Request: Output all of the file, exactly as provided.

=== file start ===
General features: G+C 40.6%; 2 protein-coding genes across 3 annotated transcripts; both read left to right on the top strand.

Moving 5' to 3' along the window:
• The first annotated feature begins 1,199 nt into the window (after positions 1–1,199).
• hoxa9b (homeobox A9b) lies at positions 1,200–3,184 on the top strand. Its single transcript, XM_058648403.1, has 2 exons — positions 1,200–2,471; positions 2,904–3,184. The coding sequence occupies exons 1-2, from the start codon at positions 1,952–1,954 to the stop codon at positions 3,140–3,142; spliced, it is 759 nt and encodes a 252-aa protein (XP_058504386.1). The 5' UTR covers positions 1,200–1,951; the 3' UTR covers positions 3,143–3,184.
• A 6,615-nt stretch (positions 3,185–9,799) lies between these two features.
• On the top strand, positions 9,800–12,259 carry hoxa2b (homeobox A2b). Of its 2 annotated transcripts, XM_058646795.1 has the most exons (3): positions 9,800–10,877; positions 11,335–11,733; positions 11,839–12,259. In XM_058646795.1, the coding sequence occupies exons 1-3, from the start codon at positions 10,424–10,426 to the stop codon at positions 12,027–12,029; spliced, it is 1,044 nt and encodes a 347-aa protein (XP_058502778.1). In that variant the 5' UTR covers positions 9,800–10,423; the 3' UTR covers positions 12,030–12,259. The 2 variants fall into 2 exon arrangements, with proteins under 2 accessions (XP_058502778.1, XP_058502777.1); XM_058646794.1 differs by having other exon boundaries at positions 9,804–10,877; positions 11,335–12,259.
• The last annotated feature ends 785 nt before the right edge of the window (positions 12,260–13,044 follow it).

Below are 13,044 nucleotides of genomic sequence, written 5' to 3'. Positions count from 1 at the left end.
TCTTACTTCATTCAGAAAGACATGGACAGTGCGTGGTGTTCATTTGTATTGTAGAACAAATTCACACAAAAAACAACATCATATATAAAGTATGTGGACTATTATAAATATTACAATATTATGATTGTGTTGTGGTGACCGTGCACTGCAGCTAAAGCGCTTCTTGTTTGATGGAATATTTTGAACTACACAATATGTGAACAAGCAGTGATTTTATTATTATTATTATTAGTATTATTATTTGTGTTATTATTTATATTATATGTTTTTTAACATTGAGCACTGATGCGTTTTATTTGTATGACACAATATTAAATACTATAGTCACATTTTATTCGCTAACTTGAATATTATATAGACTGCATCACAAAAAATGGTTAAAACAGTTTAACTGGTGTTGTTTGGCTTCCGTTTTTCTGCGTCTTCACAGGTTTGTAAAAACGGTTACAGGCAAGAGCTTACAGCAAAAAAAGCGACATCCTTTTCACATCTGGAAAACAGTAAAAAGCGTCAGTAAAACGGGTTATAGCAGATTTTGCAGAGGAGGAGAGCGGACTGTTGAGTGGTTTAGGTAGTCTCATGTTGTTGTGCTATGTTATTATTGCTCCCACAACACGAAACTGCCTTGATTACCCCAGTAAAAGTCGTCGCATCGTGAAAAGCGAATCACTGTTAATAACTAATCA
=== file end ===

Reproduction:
General features: G+C 40.6%; 2 protein-coding genes across 3 annotated transcripts; both read left to right on the top strand.

Moving 5' to 3' along the window:
• The first annotated feature begins 1,199 nt into the window (after positions 1–1,199).
• hoxa9b (homeobox A9b) lies at positions 1,200–3,184 on the top strand. Its single transcript, XM_058648403.1, has 2 exons — positions 1,200–2,471; positions 2,904–3,184. The coding sequence occupies exons 1-2, from the start codon at positions 1,952–1,954 to the stop codon at positions 3,140–3,142; spliced, it is 759 nt and encodes a 252-aa protein (XP_058504386.1). The 5' UTR covers positions 1,200–1,951; the 3' UTR covers positions 3,143–3,184.
• A 6,615-nt stretch (positions 3,185–9,799) lies between these two features.
• On the top strand, positions 9,800–12,259 carry hoxa2b (homeobox A2b). Of its 2 annotated transcripts, XM_058646795.1 has the most exons (3): positions 9,800–10,877; positions 11,335–11,733; positions 11,839–12,259. In XM_058646795.1, the coding sequence occupies exons 1-3, from the start codon at positions 10,424–10,426 to the stop codon at positions 12,027–12,029; spliced, it is 1,044 nt and encodes a 347-aa protein (XP_058502778.1). In that variant the 5' UTR covers positions 9,800–10,423; the 3' UTR covers positions 12,030–12,259. The 2 variants fall into 2 exon arrangements, with proteins under 2 accessions (XP_058502778.1, XP_058502777.1); XM_058646794.1 differs by having other exon boundaries at positions 9,804–10,877; positions 11,335–12,259.
• The last annotated feature ends 785 nt before the right edge of the window (positions 12,260–13,044 follow it).

Below are 13,044 nucleotides of genomic sequence, written 5' to 3'. Positions count from 1 at the left end.
TCTTACTTCATTCAGAAAGACATGGACAGTGCGTGGTGTTCATTTGTATTGTAGAACAAATTCACACAAAAAACAACATCATATATAAAGTATGTGGACTATTATAAATATTACAATATTATGATTGTGTTGTGGTGACCGTGCACTGCAGCTAAAGCGCTTCTTGTTTGATGGAATATTTTGAACTACACAATATGTGAACAAGCAGTGATTTTATTATTATTATTATTAGTATTATTATTTGTGTTATTATTTATATTATATGTTTTTTAACATTGAGCACTGATGCGTTTTATTTGTATGACACAATATTAAATACTATAGTCACATTTTATTCGCTAACTTGAATATTATATAGACTGCATCACAAAAAATGGTTAAAACAGTTTAACTGGTGTTGTTTGGCTTCCGTTTTTCTGCGTCTTCACAGGTTTGTAAAAACGGTTACAGGCAAGAGCTTACAGCAAAAAAAGCGACATCCTTTTCACATCTGGAAAACAGTAAAAAGCGTCAGTAAAACGGGTTATAGCAGATTTTGCAGAGGAGGAGAGCGGACTGTTGAGTGGTTTAGGTAGTCTCATGTTGTTGTGCTATGTTATTATTGCTCCCACAACACGAAACTGCCTTGATTACCCCAGTAAAAGTCGTCGCATCGTGAAAAGCGAATCACTGTTAATAACTAATCA